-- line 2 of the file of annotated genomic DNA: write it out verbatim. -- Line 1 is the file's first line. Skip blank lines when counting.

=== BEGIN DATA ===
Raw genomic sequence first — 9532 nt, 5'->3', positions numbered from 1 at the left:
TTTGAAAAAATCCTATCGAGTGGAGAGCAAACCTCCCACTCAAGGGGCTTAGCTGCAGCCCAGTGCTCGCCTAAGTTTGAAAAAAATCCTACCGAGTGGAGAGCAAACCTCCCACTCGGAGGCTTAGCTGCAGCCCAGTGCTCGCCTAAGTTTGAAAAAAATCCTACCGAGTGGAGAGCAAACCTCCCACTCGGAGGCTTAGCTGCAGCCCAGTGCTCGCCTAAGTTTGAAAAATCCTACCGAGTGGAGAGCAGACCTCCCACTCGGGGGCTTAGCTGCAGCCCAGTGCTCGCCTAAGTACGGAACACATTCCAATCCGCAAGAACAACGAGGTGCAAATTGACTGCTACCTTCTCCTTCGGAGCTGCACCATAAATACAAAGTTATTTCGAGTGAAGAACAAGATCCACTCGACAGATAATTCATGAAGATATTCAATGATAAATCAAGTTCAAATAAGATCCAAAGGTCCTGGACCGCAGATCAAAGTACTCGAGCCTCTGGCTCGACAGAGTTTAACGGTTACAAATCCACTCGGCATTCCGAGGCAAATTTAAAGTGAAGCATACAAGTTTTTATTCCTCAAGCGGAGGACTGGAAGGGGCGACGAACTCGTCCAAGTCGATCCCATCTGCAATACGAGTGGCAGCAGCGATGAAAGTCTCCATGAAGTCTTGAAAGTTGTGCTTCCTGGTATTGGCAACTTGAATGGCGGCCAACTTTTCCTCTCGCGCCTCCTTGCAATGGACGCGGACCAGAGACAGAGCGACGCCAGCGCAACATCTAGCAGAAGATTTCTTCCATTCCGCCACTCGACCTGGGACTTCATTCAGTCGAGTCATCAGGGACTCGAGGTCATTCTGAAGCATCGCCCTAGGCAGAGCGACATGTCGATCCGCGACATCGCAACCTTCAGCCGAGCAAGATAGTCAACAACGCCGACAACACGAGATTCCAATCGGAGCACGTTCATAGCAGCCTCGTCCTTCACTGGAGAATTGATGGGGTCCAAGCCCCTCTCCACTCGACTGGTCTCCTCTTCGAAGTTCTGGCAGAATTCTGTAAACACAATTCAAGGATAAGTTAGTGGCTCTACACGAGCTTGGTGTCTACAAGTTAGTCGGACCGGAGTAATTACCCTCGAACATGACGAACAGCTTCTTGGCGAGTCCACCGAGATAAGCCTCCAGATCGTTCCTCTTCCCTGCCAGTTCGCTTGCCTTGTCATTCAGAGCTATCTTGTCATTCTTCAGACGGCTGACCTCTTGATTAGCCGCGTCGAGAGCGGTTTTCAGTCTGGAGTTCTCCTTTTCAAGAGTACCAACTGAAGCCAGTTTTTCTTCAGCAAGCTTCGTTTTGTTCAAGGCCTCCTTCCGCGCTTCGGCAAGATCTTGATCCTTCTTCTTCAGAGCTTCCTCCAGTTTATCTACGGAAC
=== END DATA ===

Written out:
TTTGAAAAAATCCTATCGAGTGGAGAGCAAACCTCCCACTCAAGGGGCTTAGCTGCAGCCCAGTGCTCGCCTAAGTTTGAAAAAAATCCTACCGAGTGGAGAGCAAACCTCCCACTCGGAGGCTTAGCTGCAGCCCAGTGCTCGCCTAAGTTTGAAAAAAATCCTACCGAGTGGAGAGCAAACCTCCCACTCGGAGGCTTAGCTGCAGCCCAGTGCTCGCCTAAGTTTGAAAAATCCTACCGAGTGGAGAGCAGACCTCCCACTCGGGGGCTTAGCTGCAGCCCAGTGCTCGCCTAAGTACGGAACACATTCCAATCCGCAAGAACAACGAGGTGCAAATTGACTGCTACCTTCTCCTTCGGAGCTGCACCATAAATACAAAGTTATTTCGAGTGAAGAACAAGATCCACTCGACAGATAATTCATGAAGATATTCAATGATAAATCAAGTTCAAATAAGATCCAAAGGTCCTGGACCGCAGATCAAAGTACTCGAGCCTCTGGCTCGACAGAGTTTAACGGTTACAAATCCACTCGGCATTCCGAGGCAAATTTAAAGTGAAGCATACAAGTTTTTATTCCTCAAGCGGAGGACTGGAAGGGGCGACGAACTCGTCCAAGTCGATCCCATCTGCAATACGAGTGGCAGCAGCGATGAAAGTCTCCATGAAGTCTTGAAAGTTGTGCTTCCTGGTATTGGCAACTTGAATGGCGGCCAACTTTTCCTCTCGCGCCTCCTTGCAATGGACGCGGACCAGAGACAGAGCGACGCCAGCGCAACATCTAGCAGAAGATTTCTTCCATTCCGCCACTCGACCTGGGACTTCATTCAGTCGAGTCATCAGGGACTCGAGGTCATTCTGAAGCATCGCCCTAGGCAGAGCGACATGTCGATCCGCGACATCGCAACCTTCAGCCGAGCAAGATAGTCAACAACGCCGACAACACGAGATTCCAATCGGAGCACGTTCATAGCAGCCTCGTCCTTCACTGGAGAATTGATGGGGTCCAAGCCCCTCTCCACTCGACTGGTCTCCTCTTCGAAGTTCTGGCAGAATTCTGTAAACACAATTCAAGGATAAGTTAGTGGCTCTACACGAGCTTGGTGTCTACAAGTTAGTCGGACCGGAGTAATTACCCTCGAACATGACGAACAGCTTCTTGGCGAGTCCACCGAGATAAGCCTCCAGATCGTTCCTCTTCCCTGCCAGTTCGCTTGCCTTGTCATTCAGAGCTATCTTGTCATTCTTCAGACGGCTGACCTCTTGATTAGCCGCGTCGAGAGCGGTTTTCAGTCTGGAGTTCTCCTTTTCAAGAGTACCAACTGAAGCCAGTTTTTCTTCAGCAAGCTTCGTTTTGTTCAAGGCCTCCTTCCGCGCTTCGGCAAGATCTTGATCCTTCTTCTTCAGAGCTTCCTCCAGTTTATCTACGGAAC